Changing Lives: From books to biotechnology, student engineers social change
By TOM WOOLF | USF News
Alexandria Brady-Miné has been out to change the world since she was in elementary school in Gainesville, Florida.
“It seemed natural to me, when my teacher mentioned that some of the other children in local schools didn’t have access to as many books as we did, that I should do something,” says Brady-Miné, a senior majoring in mechanical engineering at USF. “I had found, in a sea of overwhelming world problems, a small thing that I could do to help. I started a program called Rainbow Readers to bring books to students.”
Then, in high school, Brady-Miné founded the Human Projects. The global youth-run nonprofit empowers young leaders to solve human rights issues in their communities and provide human rights educational programs to schools, nonprofits and individuals around the world. More than 1.6 million people in 118 countries have participated.
Brady-Miné has received several awards for her nonprofit work, including the Jane Goodall Institute’s Fund II Fellowship and the National Liberty Museum’s Young Hero Award. Earlier this summer, she was named a recipient of the Diana Award from a United Kingdom charity that honors young people for their social action or humanitarian work.
It also was during high school that she discovered her passion for research, specifically, applying engineering to developing biomaterials.
“While exploring solutions to a human rights issue, organ trafficking, I came across a potential solution focused on 3D-printing organs,” she says. “I became more interested in engineering and its potential to solve human rights issues. After reaching out to a university lab working on 3D-bioprinting, I was able to tour the lab and was invited to join as a student researcher.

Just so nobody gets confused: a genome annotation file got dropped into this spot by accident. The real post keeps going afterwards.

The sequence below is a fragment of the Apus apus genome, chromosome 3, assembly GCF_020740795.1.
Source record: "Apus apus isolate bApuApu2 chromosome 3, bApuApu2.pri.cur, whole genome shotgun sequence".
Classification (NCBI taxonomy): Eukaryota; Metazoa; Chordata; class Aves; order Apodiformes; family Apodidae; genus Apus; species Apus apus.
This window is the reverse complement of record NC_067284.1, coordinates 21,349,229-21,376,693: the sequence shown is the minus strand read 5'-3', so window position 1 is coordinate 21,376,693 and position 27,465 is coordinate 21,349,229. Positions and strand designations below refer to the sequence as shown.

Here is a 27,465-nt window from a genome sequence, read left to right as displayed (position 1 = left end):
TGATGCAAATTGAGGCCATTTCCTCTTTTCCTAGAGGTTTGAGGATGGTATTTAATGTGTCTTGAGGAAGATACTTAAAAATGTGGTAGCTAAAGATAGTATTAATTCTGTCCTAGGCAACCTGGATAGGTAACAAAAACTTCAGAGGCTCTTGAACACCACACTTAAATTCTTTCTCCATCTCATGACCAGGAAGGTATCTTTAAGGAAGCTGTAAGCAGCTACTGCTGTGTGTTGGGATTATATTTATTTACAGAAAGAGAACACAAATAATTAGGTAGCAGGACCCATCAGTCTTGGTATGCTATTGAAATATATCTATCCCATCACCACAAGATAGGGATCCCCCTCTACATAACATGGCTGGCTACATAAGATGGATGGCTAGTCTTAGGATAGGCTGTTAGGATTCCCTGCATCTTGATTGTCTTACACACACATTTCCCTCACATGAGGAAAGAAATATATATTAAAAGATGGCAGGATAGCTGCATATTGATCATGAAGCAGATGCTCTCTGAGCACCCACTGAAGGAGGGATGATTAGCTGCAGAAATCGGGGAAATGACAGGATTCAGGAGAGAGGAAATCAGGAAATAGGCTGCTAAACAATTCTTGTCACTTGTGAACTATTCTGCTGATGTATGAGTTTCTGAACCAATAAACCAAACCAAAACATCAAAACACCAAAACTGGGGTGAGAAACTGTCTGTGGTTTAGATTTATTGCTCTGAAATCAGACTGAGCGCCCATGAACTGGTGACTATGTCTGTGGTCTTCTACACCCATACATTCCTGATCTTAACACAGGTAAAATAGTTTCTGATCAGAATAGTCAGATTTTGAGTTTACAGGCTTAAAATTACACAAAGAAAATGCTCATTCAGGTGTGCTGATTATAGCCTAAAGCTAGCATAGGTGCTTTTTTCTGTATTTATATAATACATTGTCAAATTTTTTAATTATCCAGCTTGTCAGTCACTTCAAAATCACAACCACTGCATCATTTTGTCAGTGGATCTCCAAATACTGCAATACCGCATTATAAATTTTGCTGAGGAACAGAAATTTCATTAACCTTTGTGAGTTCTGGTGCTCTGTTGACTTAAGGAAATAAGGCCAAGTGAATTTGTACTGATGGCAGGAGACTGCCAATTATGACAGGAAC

“During my time in this lab, I discovered that the things that I loved about the nonprofit world – problem-solving, constant challenges, leadership and the passion of the people around me – were common to the research world as well.”
We can all play a role in building a better world.”
– Alexandra Brady-Miné
Attending a university that would provide the tools and support to engage in meaningful research was a priority for Brady-Miné. USF, she says, has been a good match for her goals.
“Participating in research in the College of Engineering has been one of the most important aspects of my college experience,” she says. “Through interdisciplinary research, I have expanded my knowledge of mechanical, biomedical and chemical engineering. I have had the opportunity to take on leadership roles and give oral presentations and poster presentations at national and international conferences. My time in the College of Engineering has helped me grow as a researcher, prepare for graduate school, and develop a career where I can use engineering to help others.”
Earlier this year, Brady-Miné received a 2022 Goldwater Scholarship, the most prestigious undergraduate award in the country for scientific research. In addition, she was selected for the 2022 MIT (Massachusetts Institute of Technology) Summer Research Program and spent this summer researching in the Harvard-MIT Biomedical Engineering Center.
After she earns her bachelor’s degree, Brady-Miné plans to pursue master’s and doctoral degrees and continue applying engineering to create social change. She wants to start a biotechnology company, developing solutions to reduce costs and increase access to medical technologies, particularly for people in developing countries.
“We can all play a role in building a better world,” she says.